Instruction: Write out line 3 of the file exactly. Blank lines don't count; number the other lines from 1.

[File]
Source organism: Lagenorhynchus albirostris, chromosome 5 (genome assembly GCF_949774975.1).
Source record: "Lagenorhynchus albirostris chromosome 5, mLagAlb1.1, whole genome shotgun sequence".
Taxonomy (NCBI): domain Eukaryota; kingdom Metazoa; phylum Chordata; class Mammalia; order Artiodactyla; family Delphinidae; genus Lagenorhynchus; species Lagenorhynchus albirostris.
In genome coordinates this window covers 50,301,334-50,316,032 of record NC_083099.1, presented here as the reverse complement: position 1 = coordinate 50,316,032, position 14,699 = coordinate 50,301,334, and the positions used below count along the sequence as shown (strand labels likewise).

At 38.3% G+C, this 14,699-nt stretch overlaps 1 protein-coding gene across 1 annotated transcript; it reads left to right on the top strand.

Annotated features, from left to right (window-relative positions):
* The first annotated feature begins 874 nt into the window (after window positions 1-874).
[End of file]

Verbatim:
Taxonomy (NCBI): domain Eukaryota; kingdom Metazoa; phylum Chordata; class Mammalia; order Artiodactyla; family Delphinidae; genus Lagenorhynchus; species Lagenorhynchus albirostris.